Hybrid Transmissions Two to tango
Volume production of hybrid cars is still relatively new. Developers hope that by combining combustion engines with electric motors, they can meet ever more stringent regulatory emissions targets. Once again, ZF offers suitable solutions for the effective reduction of emissions.
By 2021 at the latest, a new EU regulation will come into force. It will impose an average emission limit of just 95 grams per kilometer on manufacturers’ car fleets. Similar regulations are also being enacted outside the EU. But experts agree that there is no way all-electric solutions can be implemented fast or comprehensively enough to meet these new targets. Electric cars are still having a hard time matching the costs, range and convenience offered by fossil fuel-powered vehicles and expected by customers. Consequently, they are not going to conquer our streets, vehicle fleets and home garages overnight – not until they become the single most obvious answer to all personal mobility issues. Experts believe all-electric automobiles will only start to establish themselves worldwide starting in 2020 at the very earliest.
So what should we do while powerful engines are still required in certain segments – engines incapable of meeting the new emission limits? “Hybridization is and remains a key technology,” confirms Dr. Ralf Kubalczyk, Head of Hybrid Transmission Series at ZF. “That’s why, as one of the European pioneers of this technology, we’re already carrying everything in our portfolio that can help combustion engines save fuel, from mild-hybrid systems to plug-in hybrid systems, plus all the necessary power electronics. And we’re continuing to work on hybrid innovations alongside
our all-electric drives and drivelines.”
Cutting consumption with electric power
So hybridization is clearly the right tool for making the transition to pure e-mobility. Cars in which a combustion-powered driveline is supplemented by an electric motor are known as Hybrid Electric Vehicles, or HEVs for short. ZF offers the entire range of products required to build and optimize the many different types of hybrid solutions.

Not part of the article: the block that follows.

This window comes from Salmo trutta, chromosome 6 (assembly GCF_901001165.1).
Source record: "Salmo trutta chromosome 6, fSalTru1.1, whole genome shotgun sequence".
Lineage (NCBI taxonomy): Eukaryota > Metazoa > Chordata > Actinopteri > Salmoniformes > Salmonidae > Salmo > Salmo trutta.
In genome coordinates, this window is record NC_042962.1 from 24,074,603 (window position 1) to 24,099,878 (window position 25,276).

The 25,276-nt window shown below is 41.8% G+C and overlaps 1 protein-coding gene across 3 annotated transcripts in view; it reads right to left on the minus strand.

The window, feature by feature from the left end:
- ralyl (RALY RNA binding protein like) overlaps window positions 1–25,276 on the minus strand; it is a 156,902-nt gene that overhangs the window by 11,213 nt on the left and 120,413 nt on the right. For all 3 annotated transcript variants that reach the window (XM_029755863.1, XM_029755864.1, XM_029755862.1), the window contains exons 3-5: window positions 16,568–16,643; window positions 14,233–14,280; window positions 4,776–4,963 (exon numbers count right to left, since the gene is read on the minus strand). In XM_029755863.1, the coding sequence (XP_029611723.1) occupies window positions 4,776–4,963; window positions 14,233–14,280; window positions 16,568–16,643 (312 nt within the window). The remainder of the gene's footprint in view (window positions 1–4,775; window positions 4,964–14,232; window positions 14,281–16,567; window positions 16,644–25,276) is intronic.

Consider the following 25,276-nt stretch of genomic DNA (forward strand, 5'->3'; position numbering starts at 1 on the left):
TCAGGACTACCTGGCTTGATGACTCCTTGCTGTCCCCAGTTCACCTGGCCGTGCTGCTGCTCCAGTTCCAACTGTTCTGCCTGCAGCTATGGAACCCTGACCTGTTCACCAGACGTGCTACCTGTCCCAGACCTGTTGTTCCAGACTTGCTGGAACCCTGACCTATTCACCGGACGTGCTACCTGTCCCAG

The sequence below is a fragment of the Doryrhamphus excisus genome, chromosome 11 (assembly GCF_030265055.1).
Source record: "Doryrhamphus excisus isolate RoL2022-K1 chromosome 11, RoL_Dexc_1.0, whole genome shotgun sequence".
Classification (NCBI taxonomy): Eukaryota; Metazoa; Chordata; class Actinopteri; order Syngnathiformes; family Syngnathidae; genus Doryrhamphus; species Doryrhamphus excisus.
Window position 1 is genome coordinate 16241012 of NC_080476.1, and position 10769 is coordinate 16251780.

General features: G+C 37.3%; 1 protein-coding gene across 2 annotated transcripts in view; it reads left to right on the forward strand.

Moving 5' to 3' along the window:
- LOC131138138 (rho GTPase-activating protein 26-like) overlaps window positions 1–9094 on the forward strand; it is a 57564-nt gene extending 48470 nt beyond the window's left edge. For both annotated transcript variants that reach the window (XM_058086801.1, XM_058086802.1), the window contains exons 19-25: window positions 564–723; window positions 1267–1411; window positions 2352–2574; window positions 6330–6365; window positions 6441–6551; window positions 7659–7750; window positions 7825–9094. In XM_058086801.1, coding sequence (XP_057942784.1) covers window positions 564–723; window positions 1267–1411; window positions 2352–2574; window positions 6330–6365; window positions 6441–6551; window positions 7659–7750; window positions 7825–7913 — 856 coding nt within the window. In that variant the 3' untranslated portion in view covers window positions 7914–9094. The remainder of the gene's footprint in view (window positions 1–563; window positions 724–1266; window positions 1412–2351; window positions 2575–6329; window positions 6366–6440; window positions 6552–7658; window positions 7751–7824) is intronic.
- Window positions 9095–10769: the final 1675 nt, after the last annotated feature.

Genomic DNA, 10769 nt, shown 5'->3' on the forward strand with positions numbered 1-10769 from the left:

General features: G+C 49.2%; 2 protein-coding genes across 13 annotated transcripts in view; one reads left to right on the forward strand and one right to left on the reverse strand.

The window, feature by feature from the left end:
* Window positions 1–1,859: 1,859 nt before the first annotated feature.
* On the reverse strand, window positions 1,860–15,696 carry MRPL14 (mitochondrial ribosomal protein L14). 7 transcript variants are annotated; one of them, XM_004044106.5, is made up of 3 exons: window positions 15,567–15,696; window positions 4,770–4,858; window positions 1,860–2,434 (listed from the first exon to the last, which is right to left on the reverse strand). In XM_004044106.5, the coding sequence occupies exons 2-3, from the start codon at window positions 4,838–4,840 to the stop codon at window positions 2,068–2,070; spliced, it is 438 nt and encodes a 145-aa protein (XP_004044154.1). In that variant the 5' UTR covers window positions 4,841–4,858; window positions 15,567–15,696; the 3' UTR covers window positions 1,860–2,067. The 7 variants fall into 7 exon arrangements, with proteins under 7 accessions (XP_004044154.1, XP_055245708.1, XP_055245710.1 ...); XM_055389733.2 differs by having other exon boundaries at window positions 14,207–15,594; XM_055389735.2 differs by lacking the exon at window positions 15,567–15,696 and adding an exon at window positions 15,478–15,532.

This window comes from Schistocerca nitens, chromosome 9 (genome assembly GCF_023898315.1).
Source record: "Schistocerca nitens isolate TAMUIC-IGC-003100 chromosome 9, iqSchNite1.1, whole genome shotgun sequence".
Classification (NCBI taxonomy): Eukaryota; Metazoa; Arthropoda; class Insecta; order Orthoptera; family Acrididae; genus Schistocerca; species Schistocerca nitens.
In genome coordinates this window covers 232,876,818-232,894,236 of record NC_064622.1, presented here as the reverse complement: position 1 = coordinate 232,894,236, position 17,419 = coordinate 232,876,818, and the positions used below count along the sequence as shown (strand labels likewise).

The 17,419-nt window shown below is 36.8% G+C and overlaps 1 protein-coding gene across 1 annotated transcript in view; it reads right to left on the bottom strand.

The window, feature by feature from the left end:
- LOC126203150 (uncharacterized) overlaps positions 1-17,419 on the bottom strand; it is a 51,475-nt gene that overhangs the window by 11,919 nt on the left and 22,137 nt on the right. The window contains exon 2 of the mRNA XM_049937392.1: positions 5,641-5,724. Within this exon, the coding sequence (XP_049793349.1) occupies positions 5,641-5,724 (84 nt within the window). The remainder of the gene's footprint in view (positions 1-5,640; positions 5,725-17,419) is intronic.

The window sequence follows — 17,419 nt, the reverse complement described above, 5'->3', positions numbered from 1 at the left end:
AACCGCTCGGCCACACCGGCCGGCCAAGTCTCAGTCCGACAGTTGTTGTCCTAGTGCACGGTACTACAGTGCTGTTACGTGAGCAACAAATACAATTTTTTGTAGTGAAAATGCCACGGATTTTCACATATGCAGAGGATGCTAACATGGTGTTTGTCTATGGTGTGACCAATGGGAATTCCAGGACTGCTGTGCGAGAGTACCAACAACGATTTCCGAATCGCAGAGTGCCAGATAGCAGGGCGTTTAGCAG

HEVs can be categorized according to how much power the electric motor contributes to the combustion engine. At the bottom of the performance spectrum is the “mild-hybrid” system. This is based on a low-voltage power supply of, for example, 48 volts. More and more cars are being wired to support this standard in any case, because of the growing number of power-hungry electrical devices they now carry; 48 volts simply makes common sense. This is why entry-level hybrid variants based on this standard are considered very inexpensive and yet effective. An electric motor that outputs 10-15 kilowatts supplements the combustion engine by adding features such as coasting, boosting, energy recuperation, electric starting and “creeping”, as well as stop-start functionality. So even the “mild” type of hybrid can reduce fuel consumption by 10-15 percent.
Range of up to 30 miles
Driving longer distances powered purely by electricity is only really possible with a high-voltage, full-hybrid system – and in particular, the latest development of this concept, the Plug-in Hybrid Electric Vehicle (PHEV). A PHEV can be recharged either as it is driving along, by the combustion engine, or once it is parked, by plugging it into a power outlet. It is perfectly realistic for commuters driving PHEVs to make their daily journeys to and from work on electric power alone. PHEVs fitted with ZF plug-in hybrid transmissions – the electric motor is installed in the transmission’s bell housing to save space – are capable of driving at speeds of 80 mph or more without producing any local emissions. If the potential efficiency of the combustion engine-electric motor combination is exploited to the full, fuel consumption over short distances drops by 100 percent in ideal cases.
Future evolution of Plug-In hybrids
Ultimately, it’s not just about augmenting combustion engines with electric drives. It’s about integrating both power units as intelligently and efficiently as possible so they form a seamless, all-in-one system. “In any case, integrated electronics plus a smart drive management system embedded in driver-assist functions are important prerequisites for making further progress,” explains Harald Deiss, Head of ZF’s Electronic Systems business unit. This includes drivelines that are capable of recognizing the route in advance and adjusting the vehicle’s speed as it approaches bends – without activating the standard service brakes. Another example is the interaction between the electric motor – capable of switching over to generator mode to slow the car while simultaneously enerating electricity – and the car’s service brakes. To ensure that the transition from one to the other is smooth and efficient, you need a smart brake management system. This is known as “brake blending”.
But there is a further stage of development, in which both the combustion engine and electric motor in the hybrid driveline become steadily more specialized. Meaning that in the future, the dimensions and operating ranges of both drive units will be optimized to deliver precisely the system performance required, while minimizing their consumption of energy and fuel. ZF is also working hard on reducing their installation footprint. “Among other things, we’re working to package all electrical components in the transmission so they’re as space-efficient as possible,” is how Ralf Kubalczyk describes one of the company’s current development projects.